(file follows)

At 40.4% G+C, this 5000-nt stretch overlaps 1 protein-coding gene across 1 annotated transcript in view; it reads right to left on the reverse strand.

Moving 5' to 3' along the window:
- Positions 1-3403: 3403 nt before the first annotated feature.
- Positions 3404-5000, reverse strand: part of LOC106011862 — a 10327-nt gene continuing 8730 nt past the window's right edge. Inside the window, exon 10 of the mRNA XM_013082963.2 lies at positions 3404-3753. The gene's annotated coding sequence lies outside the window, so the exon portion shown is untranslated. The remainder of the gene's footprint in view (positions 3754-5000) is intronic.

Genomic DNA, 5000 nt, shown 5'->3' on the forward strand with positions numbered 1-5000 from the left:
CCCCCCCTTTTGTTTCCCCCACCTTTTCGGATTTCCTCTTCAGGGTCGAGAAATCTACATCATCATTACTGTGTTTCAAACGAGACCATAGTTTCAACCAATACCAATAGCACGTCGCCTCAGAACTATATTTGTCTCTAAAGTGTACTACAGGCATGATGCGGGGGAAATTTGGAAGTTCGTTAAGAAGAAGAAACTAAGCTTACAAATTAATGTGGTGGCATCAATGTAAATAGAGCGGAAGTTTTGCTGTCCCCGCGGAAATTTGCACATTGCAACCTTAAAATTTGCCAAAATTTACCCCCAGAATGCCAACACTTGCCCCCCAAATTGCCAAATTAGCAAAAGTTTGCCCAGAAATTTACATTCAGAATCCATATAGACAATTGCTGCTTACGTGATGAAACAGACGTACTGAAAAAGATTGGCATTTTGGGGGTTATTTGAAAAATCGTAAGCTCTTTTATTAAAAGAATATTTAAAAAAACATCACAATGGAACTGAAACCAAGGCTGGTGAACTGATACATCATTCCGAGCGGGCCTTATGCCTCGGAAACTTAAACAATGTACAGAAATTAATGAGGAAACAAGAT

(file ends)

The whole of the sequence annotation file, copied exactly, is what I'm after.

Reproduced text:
At 40.4% G+C, this 5000-nt stretch overlaps 1 protein-coding gene across 1 annotated transcript in view; it reads right to left on the reverse strand.

Moving 5' to 3' along the window:
- Positions 1-3403: 3403 nt before the first annotated feature.
- Positions 3404-5000, reverse strand: part of LOC106011862 — a 10327-nt gene continuing 8730 nt past the window's right edge. Inside the window, exon 10 of the mRNA XM_013082963.2 lies at positions 3404-3753. The gene's annotated coding sequence lies outside the window, so the exon portion shown is untranslated. The remainder of the gene's footprint in view (positions 3754-5000) is intronic.

Genomic DNA, 5000 nt, shown 5'->3' on the forward strand with positions numbered 1-5000 from the left:
CCCCCCCTTTTGTTTCCCCCACCTTTTCGGATTTCCTCTTCAGGGTCGAGAAATCTACATCATCATTACTGTGTTTCAAACGAGACCATAGTTTCAACCAATACCAATAGCACGTCGCCTCAGAACTATATTTGTCTCTAAAGTGTACTACAGGCATGATGCGGGGGAAATTTGGAAGTTCGTTAAGAAGAAGAAACTAAGCTTACAAATTAATGTGGTGGCATCAATGTAAATAGAGCGGAAGTTTTGCTGTCCCCGCGGAAATTTGCACATTGCAACCTTAAAATTTGCCAAAATTTACCCCCAGAATGCCAACACTTGCCCCCCAAATTGCCAAATTAGCAAAAGTTTGCCCAGAAATTTACATTCAGAATCCATATAGACAATTGCTGCTTACGTGATGAAACAGACGTACTGAAAAAGATTGGCATTTTGGGGGTTATTTGAAAAATCGTAAGCTCTTTTATTAAAAGAATATTTAAAAAAACATCACAATGGAACTGAAACCAAGGCTGGTGAACTGATACATCATTCCGAGCGGGCCTTATGCCTCGGAAACTTAAACAATGTACAGAAATTAATGAGGAAACAAGAT